The 3.5" drive bays are oriented with the connectors for the drives facing behind the motherboard tray to allow for both easy cable routing and easy drive installation. 3.5" drives are installed using rails that snap into the mounting holes on the drive, and from there the drive slides in and locks into place. It's simple and painless and the drive is secure. 5.25" drives are mounted using a different toolless mechanism: each drive bay has a toggle on it that switches between "open" and "lock," and it works as advertised. If the drive still feels a little loose (ours did) you can secure it using screws.

Introducing the Cooler Master Storm Enforcer Assembling the Cooler Master Storm Enforcer
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  • tzhu07 - Tuesday, July 5, 2011 - link

    I would not buy the case simply because it is so damn tacky looking.

    These companies need to take a hint from Apple, Fractal Design, and Lian Li on how to make simple aesthetically clean cases.
    Reply
  • SunLord - Tuesday, July 5, 2011 - link

    This is why I like my Silver stone fortress 2 some much it's stands out with out being tacky plastic crap pile Reply
  • andy5174 - Tuesday, July 5, 2011 - link

    What do you expect from such a cheap case? It doesn't make any sense to ask for a Ferrari for the price of a Nissan. BTW, Fotress 2 is also damn ugly imo. I prefer Fotress 1 and 3. Reply
  • Operandi - Thursday, July 7, 2011 - link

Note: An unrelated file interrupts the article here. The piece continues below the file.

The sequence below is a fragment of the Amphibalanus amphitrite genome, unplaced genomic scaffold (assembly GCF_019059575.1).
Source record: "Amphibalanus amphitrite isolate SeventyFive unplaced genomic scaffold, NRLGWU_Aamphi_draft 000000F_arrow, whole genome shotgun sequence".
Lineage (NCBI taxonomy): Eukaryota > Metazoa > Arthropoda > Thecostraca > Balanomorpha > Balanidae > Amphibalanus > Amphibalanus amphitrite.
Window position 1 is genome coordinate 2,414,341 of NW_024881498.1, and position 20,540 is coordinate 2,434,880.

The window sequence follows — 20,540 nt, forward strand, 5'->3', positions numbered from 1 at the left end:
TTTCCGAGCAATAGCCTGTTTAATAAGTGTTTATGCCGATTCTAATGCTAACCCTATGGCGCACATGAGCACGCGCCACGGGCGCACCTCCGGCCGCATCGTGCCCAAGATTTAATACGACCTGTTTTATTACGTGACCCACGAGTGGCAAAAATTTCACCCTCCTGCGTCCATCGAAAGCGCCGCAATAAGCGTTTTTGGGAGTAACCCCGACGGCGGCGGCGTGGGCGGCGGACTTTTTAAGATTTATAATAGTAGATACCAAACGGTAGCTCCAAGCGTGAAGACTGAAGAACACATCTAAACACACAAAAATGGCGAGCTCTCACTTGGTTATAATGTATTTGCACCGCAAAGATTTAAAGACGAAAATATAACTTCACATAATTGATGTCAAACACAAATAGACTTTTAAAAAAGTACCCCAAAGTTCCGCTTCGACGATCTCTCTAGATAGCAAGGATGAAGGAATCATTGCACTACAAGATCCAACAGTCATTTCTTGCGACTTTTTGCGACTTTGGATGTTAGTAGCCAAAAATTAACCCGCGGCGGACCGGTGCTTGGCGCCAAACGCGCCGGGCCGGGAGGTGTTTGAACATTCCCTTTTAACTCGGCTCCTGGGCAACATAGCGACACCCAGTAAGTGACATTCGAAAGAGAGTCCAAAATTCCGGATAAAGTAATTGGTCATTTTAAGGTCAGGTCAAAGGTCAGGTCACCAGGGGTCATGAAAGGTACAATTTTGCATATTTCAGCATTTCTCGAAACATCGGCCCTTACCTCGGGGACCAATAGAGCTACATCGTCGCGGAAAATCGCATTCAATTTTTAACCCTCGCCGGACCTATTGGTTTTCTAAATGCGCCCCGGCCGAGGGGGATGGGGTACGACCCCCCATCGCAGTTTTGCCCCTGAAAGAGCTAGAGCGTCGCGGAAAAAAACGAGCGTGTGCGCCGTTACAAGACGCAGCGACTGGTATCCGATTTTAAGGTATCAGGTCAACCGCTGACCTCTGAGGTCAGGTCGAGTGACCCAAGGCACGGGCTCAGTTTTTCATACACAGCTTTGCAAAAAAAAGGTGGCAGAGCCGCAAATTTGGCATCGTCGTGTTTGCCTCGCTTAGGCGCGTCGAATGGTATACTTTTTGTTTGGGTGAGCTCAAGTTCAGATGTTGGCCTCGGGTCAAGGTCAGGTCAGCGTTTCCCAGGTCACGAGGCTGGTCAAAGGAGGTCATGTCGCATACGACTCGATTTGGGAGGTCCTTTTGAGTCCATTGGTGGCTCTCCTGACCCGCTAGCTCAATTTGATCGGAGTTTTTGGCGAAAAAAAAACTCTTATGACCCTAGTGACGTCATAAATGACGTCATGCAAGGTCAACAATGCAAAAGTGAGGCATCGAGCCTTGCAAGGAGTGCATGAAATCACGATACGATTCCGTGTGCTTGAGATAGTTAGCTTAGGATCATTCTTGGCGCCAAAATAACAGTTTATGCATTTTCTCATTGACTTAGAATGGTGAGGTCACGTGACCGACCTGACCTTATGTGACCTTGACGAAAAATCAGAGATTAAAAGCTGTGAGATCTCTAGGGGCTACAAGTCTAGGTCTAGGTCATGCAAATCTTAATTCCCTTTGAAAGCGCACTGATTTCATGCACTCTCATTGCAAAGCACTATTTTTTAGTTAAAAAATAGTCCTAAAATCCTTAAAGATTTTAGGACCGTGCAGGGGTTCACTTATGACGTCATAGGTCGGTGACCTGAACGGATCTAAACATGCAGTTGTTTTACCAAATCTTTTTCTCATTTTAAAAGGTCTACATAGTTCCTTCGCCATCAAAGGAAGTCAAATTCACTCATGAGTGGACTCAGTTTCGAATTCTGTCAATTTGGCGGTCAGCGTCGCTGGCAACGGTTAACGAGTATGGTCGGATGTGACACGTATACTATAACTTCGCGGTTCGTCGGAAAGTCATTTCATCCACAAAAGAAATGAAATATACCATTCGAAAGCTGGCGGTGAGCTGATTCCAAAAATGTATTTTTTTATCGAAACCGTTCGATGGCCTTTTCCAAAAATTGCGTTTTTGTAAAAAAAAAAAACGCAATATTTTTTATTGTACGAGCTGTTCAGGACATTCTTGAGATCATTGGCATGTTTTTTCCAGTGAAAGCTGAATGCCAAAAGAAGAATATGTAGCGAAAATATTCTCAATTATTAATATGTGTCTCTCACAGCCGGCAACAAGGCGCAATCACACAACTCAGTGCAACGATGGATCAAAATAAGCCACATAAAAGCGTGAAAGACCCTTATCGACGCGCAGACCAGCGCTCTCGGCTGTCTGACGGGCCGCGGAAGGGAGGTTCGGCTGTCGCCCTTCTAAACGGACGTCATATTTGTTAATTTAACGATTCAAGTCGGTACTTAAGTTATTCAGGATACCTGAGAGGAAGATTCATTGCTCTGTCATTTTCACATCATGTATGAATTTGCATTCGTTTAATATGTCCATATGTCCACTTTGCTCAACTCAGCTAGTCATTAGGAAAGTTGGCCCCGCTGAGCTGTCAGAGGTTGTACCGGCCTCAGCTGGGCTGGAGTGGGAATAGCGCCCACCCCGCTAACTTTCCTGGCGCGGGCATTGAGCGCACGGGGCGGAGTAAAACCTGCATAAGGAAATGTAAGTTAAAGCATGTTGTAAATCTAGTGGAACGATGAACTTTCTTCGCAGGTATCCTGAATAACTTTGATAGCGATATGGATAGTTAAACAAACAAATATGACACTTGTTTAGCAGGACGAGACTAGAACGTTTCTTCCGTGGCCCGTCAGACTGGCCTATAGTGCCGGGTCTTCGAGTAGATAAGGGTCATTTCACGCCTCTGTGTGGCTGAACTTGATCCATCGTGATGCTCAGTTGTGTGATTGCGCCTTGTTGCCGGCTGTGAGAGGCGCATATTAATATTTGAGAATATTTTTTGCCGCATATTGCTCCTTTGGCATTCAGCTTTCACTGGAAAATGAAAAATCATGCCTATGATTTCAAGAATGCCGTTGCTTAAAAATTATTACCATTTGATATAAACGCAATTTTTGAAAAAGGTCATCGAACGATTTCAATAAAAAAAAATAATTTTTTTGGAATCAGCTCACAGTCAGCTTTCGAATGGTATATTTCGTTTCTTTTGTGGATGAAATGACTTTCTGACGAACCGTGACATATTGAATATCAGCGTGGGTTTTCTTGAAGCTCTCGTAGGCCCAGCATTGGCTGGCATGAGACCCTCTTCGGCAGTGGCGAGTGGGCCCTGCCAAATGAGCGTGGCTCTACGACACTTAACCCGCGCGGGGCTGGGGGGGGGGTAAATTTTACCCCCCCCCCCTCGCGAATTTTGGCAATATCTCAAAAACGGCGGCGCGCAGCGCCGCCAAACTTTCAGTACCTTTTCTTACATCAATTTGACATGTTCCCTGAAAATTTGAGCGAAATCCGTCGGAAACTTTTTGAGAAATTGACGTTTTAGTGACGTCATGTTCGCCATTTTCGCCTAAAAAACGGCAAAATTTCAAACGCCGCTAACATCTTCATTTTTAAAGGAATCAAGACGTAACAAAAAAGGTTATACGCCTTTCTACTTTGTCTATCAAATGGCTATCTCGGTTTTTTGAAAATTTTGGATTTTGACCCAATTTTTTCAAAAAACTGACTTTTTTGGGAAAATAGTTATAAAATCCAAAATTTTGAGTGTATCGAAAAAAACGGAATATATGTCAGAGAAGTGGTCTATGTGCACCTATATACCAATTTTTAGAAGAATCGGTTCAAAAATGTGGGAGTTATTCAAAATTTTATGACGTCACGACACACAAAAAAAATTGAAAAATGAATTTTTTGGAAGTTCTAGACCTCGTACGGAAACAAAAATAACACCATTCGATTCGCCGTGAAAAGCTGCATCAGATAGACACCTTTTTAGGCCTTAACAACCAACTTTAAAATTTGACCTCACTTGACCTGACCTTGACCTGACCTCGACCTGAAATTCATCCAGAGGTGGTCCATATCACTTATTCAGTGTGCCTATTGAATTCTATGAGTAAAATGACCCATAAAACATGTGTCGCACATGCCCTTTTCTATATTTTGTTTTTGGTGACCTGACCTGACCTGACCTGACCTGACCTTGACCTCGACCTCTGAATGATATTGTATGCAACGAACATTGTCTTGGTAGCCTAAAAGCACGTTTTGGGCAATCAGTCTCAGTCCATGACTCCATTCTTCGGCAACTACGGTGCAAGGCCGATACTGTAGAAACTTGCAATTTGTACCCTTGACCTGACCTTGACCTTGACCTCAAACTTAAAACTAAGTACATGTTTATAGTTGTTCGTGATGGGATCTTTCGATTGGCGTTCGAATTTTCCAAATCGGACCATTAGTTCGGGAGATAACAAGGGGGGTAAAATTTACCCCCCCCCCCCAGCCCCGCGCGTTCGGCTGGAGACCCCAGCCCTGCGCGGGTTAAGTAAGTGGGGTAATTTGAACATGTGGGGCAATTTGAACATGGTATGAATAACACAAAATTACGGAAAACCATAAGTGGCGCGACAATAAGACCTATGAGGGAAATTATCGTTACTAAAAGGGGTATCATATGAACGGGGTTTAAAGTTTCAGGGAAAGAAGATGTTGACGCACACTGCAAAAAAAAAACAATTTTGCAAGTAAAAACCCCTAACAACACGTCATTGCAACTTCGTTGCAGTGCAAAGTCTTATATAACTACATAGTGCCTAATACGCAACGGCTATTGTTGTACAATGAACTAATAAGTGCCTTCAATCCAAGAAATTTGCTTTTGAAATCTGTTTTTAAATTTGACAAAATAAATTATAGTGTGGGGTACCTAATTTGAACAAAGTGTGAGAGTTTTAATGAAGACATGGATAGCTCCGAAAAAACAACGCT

Look at InWin's server/workstation and mATX boxes. Not perfect but clean lines, quality plastics, and tool-less features that actually work, almost certainly better than the case featured here in every regard. Reply
  • your Mama asshole 123 - Monday, February 25, 2013 - link

    fuck you !! you asshole .... you dont know what coolermaster is ...
    i am in india ... and is not cheap if you are so rich try buying this shit ( http://www.amazon.com/Thermaltake-Level-VN10001W2N... ) fuck you !! asshole !! bhitch!!
    Reply
  • ziggurat512 - Monday, July 8, 2013 - link

    nice username Reply
  • Nataku - Wednesday, July 6, 2011 - link

    I would have to disagree with taking hints, imagine a world where everything look nearly the same, that would suck

    and besides maybe u don't like this design, but someone else might

    some ppl like simple/elegant designs and im ok with that, I myself, I like designs like thermaltake, so ya...
    Reply
  • san1s - Friday, July 8, 2011 - link

    I think those cases are too bland and boring. It's like the designers took some pieces of metal, placed them in the form of a rectangular prism, and gave up from there. Reply
  • marc1000 - Tuesday, July 5, 2011 - link

    actually, for me this case has the same problem as HAF912: almost 23cm wide. I need a case 21cm wide at most :( Reply
  • epistemological 1 - Tuesday, July 5, 2011 - link

    I actually have this case, and have had to remove the central drive bays to fit my GTX580 card in. However the one thing I bought this case for was the 2 front USB 3 & USB 2 drive slots. This alone sold me the case, which, whilst I agree is ugly & loud, has massive functionality as I have had to transfer large amounts of data recently.
    Besides who really looks at the case after turning the computer on? I have found all my past cases to be invisible after the first couple of weeks.
    Reply